Thanks to the Croakey reader who has clearly been meticulous in their reading of the National Health and Hospitals Reform Commission report, and has written to sound the alarm that Aboriginal people are not included in the proposal for under-served remote and rural communities to receive top-up funding.
The top-up is aimed at overcoming the historic low levels of PBS and MBS spending in rural and remote areas, to ensure they’re receiving as much money as communities with better access to medical, pharmaceutical and primary care services.
Our reader notes:
“The Medicare ‘top up’ for rural and remote communities (fantastic idea, p. 89) excludes Aboriginal people on the grounds that they are served through strategies elsewhere (terrible fine print, p. 268). I think this is outrageous as surely the principle is that Aboriginal people have as much right to Medicare as anyone else, and that the Aboriginal strategies are actually about the specific needs of that community given the appalling health status.”
Meanwhile, health writer and author Ray Moynihan asks in this piece, published in Crikey, whether we may see the end of universal health cover in Australia, if the Government pursues the Commission’s suggestions for a Medicare Select under which people could “readily select” to move between government plans or to a plan “operated by a not-for-profit or private enterprise”.
Interestingly, Stephen Duckett (one of the Commissioners who produced the report) was quick to comment on the Crikey website that:
“The Reform Commission did not recommend ‘Medicare Select’, it recommended examining the issue. The points you raise would necessarily be part of any such investigation (recommendations 90.12 and 90.13 for example explicitly foreshadow the need to look at risk adjustment and anti-competitive behaviour).”
It is worth noting that the Commission felt able to make a recommendation that would signal the end of universal cover although its terms of reference (P 181) explicitly state: “The Commission’s long-term health plan will maintain the principle of universality of Medicare and the Pharmaceutical Benefits Scheme, and public hospital care.”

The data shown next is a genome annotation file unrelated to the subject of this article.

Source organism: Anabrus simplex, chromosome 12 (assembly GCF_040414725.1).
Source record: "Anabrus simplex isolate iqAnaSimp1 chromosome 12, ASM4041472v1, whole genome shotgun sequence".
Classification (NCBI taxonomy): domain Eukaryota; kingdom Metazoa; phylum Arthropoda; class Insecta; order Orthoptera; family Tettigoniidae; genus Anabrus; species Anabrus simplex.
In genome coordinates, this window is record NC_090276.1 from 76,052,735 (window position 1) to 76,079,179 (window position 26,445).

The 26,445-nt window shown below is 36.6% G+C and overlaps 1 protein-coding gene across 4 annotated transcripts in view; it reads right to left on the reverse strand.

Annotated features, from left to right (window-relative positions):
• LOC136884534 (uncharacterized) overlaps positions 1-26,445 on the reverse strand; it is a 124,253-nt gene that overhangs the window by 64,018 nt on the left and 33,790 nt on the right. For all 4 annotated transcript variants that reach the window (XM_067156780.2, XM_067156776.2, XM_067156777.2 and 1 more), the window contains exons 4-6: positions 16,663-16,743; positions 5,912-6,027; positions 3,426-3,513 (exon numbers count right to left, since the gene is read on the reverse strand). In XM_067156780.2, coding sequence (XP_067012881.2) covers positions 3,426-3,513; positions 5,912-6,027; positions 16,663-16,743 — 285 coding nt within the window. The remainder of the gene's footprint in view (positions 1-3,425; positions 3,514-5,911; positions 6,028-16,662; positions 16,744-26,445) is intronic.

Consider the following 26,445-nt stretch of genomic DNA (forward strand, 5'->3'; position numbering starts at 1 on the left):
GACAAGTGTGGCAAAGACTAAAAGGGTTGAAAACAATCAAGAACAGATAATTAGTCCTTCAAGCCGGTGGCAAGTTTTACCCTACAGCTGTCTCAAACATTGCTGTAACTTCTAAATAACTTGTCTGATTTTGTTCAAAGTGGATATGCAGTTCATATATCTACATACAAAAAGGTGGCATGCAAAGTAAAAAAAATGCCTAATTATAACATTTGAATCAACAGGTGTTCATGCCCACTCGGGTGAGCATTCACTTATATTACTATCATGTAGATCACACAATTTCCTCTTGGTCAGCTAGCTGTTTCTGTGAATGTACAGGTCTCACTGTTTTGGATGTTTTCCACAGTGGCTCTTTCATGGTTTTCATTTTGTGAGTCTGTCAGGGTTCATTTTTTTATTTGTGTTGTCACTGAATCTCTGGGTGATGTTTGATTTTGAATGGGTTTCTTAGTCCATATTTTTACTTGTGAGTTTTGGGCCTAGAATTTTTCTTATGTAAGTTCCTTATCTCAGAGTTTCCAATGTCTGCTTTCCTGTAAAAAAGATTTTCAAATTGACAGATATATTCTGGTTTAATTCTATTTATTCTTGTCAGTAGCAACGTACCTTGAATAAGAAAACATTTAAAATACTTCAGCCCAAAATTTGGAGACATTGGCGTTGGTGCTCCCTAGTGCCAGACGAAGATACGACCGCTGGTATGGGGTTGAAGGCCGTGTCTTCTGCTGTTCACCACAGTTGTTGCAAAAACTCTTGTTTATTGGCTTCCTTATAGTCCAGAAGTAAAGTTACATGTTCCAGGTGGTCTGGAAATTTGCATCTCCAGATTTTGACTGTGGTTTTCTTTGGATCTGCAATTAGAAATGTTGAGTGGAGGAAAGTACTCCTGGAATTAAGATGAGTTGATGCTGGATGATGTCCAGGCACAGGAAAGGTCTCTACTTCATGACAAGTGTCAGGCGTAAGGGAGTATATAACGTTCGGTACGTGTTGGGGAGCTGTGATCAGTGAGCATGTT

And yet we’ve been told that the Commission was unable to investigate the rights and wrongs of private health insurance incentives because this issue was explicitly excluded from its brief.
Mark Metherell reported in the Sydney Morning Herald on July 29 that: “When he announced the health reform commission last year, the Prime Minister, Kevin Rudd, specifically instructed the commission to keep clear of the rebate issue. This was in deference to the health insurance industry, to which Mr Rudd had given an undertaking before the election to retain the rebate.”
Assuming this report is accurate (and please speak up anyone who knows otherwise), isn’t this cause for some concern?
The idea that a Government would commission such a wide-ranging and important review but instruct that a critical issue be omitted “in deference” to an industry group! No wonder Ross Gittins is not optimistic about the likelihood of Rudd delivering on his health reform promises.
While I’m feeling optimistic in some senses – we have come a long way, remember, since we had a federal health minister declaring there was absolutely no need for health reform – it also seems that these may be times of both danger and opportunity.